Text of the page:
Australia and Israel Should Develop Closer Ties in Defense and Foreign Affairs


besa_bannerAustralia and Israel should develop closer relations in defense and foreign affairs, according to experts from the two countries.

Dr. Anthony Bergin of the Australian Strategic Policy Institute (ASPI) and Prof. Efraim Inbar of the Begin-Sadat Center for Strategic Studies have co-authored a report which considers common strategic interests between the two counties, including cooperation on security matters.

They recommend that Australia should upgrade military and diplomatic relations with Israel to tap into its expertise in counter-terrorism, hi-tech weapons systems, and cyber security. They also suggest that Canberra could help Israel enhance the diplomatic progress it already has made in Asia.

The report, The Wattle and The Olive: A New Chapter in Australia and Israel Working Together, suggests that Australia and Israel move towards a regular and sustained dialogue of foreign and defense ministers.

It argues that while Australia and Israel are strong supporters of each other and celebrate their shared political values, there is a lack of understanding on both sides of their shared strategic interests. “While there’s a mutual recognition of shared values and a reasonably close bilateral working relationship, there hasn’t been sufficient recognition given by either state to how each contributes to the other’s national interests. As a result, there’s a lot of rhetoric from both sides about the relationship, but not a lot of substance … the relationship is in many ways underachieving.”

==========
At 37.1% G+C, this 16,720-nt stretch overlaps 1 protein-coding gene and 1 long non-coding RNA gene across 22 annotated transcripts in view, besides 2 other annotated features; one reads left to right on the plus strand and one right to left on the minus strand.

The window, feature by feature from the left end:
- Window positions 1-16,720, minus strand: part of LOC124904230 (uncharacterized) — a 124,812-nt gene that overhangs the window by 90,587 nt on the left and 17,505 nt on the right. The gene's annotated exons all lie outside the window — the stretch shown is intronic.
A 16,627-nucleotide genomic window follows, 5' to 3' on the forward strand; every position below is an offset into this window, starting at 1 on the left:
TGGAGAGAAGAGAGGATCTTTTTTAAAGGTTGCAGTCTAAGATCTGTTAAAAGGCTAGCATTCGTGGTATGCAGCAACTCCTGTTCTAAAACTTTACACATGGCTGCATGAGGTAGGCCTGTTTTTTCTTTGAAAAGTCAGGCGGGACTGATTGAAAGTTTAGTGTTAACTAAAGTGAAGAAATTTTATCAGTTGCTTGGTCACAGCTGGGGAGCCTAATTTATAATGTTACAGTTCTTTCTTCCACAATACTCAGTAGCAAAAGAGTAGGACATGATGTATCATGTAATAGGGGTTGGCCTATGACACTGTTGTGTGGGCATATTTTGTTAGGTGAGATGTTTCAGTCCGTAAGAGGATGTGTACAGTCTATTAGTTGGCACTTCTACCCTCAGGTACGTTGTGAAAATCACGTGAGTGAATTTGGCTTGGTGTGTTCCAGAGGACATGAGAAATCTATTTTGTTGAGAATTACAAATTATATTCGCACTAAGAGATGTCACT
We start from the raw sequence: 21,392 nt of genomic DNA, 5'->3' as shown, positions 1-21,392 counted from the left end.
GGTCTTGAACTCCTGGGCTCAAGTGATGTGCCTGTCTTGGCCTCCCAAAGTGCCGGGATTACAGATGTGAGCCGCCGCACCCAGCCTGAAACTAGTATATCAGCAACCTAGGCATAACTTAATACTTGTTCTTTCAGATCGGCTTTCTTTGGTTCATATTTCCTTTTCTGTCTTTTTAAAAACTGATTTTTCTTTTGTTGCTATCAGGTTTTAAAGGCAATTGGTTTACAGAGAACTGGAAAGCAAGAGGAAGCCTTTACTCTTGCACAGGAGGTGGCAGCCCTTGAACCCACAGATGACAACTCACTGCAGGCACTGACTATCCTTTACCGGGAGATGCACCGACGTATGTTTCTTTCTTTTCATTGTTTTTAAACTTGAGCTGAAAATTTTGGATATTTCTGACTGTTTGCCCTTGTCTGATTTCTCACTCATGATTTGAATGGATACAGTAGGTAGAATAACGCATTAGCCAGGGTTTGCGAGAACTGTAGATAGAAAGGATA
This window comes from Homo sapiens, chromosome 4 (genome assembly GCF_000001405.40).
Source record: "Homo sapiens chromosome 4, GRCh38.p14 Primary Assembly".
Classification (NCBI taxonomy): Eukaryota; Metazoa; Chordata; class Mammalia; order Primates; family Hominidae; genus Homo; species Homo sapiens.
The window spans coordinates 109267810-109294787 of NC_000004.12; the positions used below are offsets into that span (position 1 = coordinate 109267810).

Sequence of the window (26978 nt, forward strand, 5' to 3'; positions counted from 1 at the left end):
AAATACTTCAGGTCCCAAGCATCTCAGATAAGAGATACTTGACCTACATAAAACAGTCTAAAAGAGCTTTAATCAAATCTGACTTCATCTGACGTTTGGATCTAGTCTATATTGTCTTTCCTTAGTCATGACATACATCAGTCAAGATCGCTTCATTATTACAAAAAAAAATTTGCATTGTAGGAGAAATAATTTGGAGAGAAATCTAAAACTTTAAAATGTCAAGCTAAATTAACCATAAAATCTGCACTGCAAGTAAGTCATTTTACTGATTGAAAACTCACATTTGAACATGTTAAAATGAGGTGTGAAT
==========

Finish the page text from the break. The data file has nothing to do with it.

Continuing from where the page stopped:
The authors believe Australia should not view Israel primarily through the lens of the Palestinian issue. They believe that an enhanced relationship with Israel would not damage Australia’s standing in the Arab or Muslim world.

“Arab countries are quietly getting closer to Israel because of the rise of Iran in the region and because of the fear of radical Islam. There is no evidence that Australia’s relationship with Israel has in any way hindered its defense relations with Arab countries, its defense engagement in Southeast Asia or the Pacific, its international efforts to counter terrorism and proliferation, or the ability of the Australian Defense Force to operate in Afghanistan and Iraq.”

The report was produced for the second Beer Sheba Dialogue, being held today in Sydney. The dialogue brings together politicians, think tank leaders, strategic analysts, former senior officials, diplomats and former senior military figures from Australia and Israel. Begin-Sadat Center for Strategic Studies associates Prof. Efraim Inbar, and Generals Yaakov Amidror and Gershon Hacohen, are participating in the talks.